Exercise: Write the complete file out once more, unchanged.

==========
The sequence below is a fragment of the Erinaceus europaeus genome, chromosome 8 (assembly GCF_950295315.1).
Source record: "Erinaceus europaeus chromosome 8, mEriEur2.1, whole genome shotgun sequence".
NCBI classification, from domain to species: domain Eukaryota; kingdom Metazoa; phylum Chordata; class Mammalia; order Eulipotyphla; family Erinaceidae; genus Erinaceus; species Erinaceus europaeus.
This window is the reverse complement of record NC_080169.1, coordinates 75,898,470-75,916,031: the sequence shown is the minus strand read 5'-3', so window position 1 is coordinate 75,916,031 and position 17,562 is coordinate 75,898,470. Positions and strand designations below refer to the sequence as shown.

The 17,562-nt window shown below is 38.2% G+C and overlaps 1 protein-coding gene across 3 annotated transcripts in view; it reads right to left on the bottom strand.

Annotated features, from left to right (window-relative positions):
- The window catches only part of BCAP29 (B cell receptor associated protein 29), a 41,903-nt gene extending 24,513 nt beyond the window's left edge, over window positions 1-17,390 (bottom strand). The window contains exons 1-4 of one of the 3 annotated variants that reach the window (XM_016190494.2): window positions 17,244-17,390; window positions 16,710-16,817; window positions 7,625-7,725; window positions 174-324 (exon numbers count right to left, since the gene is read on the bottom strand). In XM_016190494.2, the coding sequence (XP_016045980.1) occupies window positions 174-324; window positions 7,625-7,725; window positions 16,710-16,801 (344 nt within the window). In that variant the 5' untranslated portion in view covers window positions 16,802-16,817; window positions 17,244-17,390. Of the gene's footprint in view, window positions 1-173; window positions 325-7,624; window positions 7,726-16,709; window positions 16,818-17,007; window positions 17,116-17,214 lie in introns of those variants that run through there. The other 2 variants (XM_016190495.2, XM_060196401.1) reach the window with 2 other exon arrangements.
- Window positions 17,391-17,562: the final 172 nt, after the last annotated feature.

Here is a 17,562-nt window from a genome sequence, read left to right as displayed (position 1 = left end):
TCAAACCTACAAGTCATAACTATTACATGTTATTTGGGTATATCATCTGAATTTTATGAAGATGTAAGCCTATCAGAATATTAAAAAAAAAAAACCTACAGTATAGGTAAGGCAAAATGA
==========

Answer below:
The sequence below is a fragment of the Erinaceus europaeus genome, chromosome 8 (assembly GCF_950295315.1).
Source record: "Erinaceus europaeus chromosome 8, mEriEur2.1, whole genome shotgun sequence".
NCBI classification, from domain to species: domain Eukaryota; kingdom Metazoa; phylum Chordata; class Mammalia; order Eulipotyphla; family Erinaceidae; genus Erinaceus; species Erinaceus europaeus.
This window is the reverse complement of record NC_080169.1, coordinates 75,898,470-75,916,031: the sequence shown is the minus strand read 5'-3', so window position 1 is coordinate 75,916,031 and position 17,562 is coordinate 75,898,470. Positions and strand designations below refer to the sequence as shown.

The 17,562-nt window shown below is 38.2% G+C and overlaps 1 protein-coding gene across 3 annotated transcripts in view; it reads right to left on the bottom strand.

Annotated features, from left to right (window-relative positions):
- The window catches only part of BCAP29 (B cell receptor associated protein 29), a 41,903-nt gene extending 24,513 nt beyond the window's left edge, over window positions 1-17,390 (bottom strand). The window contains exons 1-4 of one of the 3 annotated variants that reach the window (XM_016190494.2): window positions 17,244-17,390; window positions 16,710-16,817; window positions 7,625-7,725; window positions 174-324 (exon numbers count right to left, since the gene is read on the bottom strand). In XM_016190494.2, the coding sequence (XP_016045980.1) occupies window positions 174-324; window positions 7,625-7,725; window positions 16,710-16,801 (344 nt within the window). In that variant the 5' untranslated portion in view covers window positions 16,802-16,817; window positions 17,244-17,390. Of the gene's footprint in view, window positions 1-173; window positions 325-7,624; window positions 7,726-16,709; window positions 16,818-17,007; window positions 17,116-17,214 lie in introns of those variants that run through there. The other 2 variants (XM_016190495.2, XM_060196401.1) reach the window with 2 other exon arrangements.
- Window positions 17,391-17,562: the final 172 nt, after the last annotated feature.

Here is a 17,562-nt window from a genome sequence, read left to right as displayed (position 1 = left end):
TCAAACCTACAAGTCATAACTATTACATGTTATTTGGGTATATCATCTGAATTTTATGAAGATGTAAGCCTATCAGAATATTAAAAAAAAAAAACCTACAGTATAGGTAAGGCAAAATGA